The anonymous Brooklyn-based artist who conceived, commissioned and planted a Donald Trump tombstone that stood in Central Park on Easter Sunday morning has been identified, concluding a month-long joint NYPD-Secret Service investigation into the March 27th incident.

Artist Brian Whiteley, 33, was outed by the NY Times on Monday.

Whiteley did not immediately respond to our request for comment on his big reveal on Tuesday morning. According to his artist bio, his work focuses on "our obsession with the unreal, the uncanny and our apparent, underlying need for these strange fascinations to be actualized."

The NYPD visited Whiteley on Monday to confirm his role in the stunt, according to the paper. No charges were filed against him.

When we spoke with Whiteley in early April, he asked that even his gender be withheld, fearing that he would face charges for making a death threat—an interpretation of the piece he said "right wing publications" were propagating.

But it was the images that Whiteley shared with us, published along with our April 2nd interview, that ultimately led investigators to his door. The NY Times reports that there were no finger prints left on the 420-pound granite stone, and that while park surveillance footage showed a group of people unloading the stone from a box van, the license plate was illegible. There were no witnesses.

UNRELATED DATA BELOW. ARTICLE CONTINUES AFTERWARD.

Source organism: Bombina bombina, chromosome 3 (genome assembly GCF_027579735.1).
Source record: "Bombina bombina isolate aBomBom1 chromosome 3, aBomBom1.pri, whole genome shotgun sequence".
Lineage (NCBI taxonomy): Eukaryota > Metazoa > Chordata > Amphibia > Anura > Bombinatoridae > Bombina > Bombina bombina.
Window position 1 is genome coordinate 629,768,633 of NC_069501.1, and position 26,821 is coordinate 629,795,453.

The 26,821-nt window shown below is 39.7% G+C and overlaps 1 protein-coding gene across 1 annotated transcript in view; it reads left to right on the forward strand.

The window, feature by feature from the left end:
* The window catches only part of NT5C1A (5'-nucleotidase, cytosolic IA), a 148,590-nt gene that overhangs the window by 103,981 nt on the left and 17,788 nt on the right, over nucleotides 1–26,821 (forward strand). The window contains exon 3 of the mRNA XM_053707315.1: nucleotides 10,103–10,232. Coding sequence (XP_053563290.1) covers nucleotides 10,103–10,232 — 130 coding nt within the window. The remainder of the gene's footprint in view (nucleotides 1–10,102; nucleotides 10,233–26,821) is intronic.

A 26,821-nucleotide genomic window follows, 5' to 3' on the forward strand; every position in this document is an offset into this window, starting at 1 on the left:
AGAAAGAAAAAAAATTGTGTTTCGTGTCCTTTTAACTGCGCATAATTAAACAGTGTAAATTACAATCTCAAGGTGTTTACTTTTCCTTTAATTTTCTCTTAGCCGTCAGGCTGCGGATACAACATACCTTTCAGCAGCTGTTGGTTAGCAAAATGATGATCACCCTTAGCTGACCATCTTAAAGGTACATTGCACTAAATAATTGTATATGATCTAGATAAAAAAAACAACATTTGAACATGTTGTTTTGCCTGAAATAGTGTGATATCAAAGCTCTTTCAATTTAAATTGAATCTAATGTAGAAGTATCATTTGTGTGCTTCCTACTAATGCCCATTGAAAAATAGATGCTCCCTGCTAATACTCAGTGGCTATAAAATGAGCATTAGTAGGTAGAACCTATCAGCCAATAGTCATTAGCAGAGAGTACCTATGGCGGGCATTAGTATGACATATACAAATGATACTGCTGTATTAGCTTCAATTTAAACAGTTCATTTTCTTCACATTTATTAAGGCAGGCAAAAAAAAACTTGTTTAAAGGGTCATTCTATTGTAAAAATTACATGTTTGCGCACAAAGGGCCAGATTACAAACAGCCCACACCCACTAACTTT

Here's the investigators' breakthrough, from the NYT:

The [Gothamist] story included photos of the stone, including one before the engraving, when it was blank in what appeared to be a showroom. It stood among other models on a store’s chipped tile floor.

How many stores in the city make headstones?

Officer [Donald] Sadowy and Sgt. David Cuce decided to visit one to ask about the stone's design in hopes that it was unique to a particular store. They chose one at random, Supreme Memorials, on Fourth Avenue in Brooklyn, in business 65 years. They arrived April 4. The fourth-generation owner met them inside.

The officers recognized the showroom and its chipped tile floor.

"We were, honestly, smiling," Officer Sadowy said. "We were kind of caught off guard."

Supreme Memorials owner Michael Cassara quickly admitted to making the stone, describing Whiteley as a "hipster" client. He gave Whiteley's name to the investigators, as well as surveillance footage of the artist loading the stone into a box truck.

It took Whiteley five months to plan for and execute the headstone, which depicted Trump's name over the epitaph "Made America Hate Again." He told us after the fact that his goal was to give the Republican candidate—since dubbed his party's nominee—a jolt.

"I was trying to find a way where I could literally connect to Donald and say, 'Wake up man,'" he said. "I was trying to get him to understand what he would be remembered for at this point."